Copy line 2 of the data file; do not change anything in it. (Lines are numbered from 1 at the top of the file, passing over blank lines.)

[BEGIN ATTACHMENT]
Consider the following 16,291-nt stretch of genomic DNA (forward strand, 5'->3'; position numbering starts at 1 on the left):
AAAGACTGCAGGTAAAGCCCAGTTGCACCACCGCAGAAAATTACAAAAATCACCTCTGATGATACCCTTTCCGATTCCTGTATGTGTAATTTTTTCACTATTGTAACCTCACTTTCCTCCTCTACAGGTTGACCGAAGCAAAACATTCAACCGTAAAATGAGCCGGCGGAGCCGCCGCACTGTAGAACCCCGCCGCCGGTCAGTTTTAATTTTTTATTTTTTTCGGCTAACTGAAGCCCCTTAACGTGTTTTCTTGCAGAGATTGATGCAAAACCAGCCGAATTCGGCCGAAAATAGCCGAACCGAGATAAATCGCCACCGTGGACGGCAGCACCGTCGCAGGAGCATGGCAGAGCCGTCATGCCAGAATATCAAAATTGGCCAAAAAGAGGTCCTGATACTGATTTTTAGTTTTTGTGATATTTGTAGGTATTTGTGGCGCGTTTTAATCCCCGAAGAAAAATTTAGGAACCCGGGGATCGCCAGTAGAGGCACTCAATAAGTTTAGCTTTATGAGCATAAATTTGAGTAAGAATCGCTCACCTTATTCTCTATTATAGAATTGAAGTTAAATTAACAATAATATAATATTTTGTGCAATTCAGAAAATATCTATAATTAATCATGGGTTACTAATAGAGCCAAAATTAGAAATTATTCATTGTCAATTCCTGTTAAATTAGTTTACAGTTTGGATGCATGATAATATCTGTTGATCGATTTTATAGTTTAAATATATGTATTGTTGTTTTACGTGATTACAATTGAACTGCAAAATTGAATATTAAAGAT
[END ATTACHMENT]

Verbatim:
AAAGACTGCAGGTAAAGCCCAGTTGCACCACCGCAGAAAATTACAAAAATCACCTCTGATGATACCCTTTCCGATTCCTGTATGTGTAATTTTTTCACTATTGTAACCTCACTTTCCTCCTCTACAGGTTGACCGAAGCAAAACATTCAACCGTAAAATGAGCCGGCGGAGCCGCCGCACTGTAGAACCCCGCCGCCGGTCAGTTTTAATTTTTTATTTTTTTCGGCTAACTGAAGCCCCTTAACGTGTTTTCTTGCAGAGATTGATGCAAAACCAGCCGAATTCGGCCGAAAATAGCCGAACCGAGATAAATCGCCACCGTGGACGGCAGCACCGTCGCAGGAGCATGGCAGAGCCGTCATGCCAGAATATCAAAATTGGCCAAAAAGAGGTCCTGATACTGATTTTTAGTTTTTGTGATATTTGTAGGTATTTGTGGCGCGTTTTAATCCCCGAAGAAAAATTTAGGAACCCGGGGATCGCCAGTAGAGGCACTCAATAAGTTTAGCTTTATGAGCATAAATTTGAGTAAGAATCGCTCACCTTATTCTCTATTATAGAATTGAAGTTAAATTAACAATAATATAATATTTTGTGCAATTCAGAAAATATCTATAATTAATCATGGGTTACTAATAGAGCCAAAATTAGAAATTATTCATTGTCAATTCCTGTTAAATTAGTTTACAGTTTGGATGCATGATAATATCTGTTGATCGATTTTATAGTTTAAATATATGTATTGTTGTTTTACGTGATTACAATTGAACTGCAAAATTGAATATTAAAGAT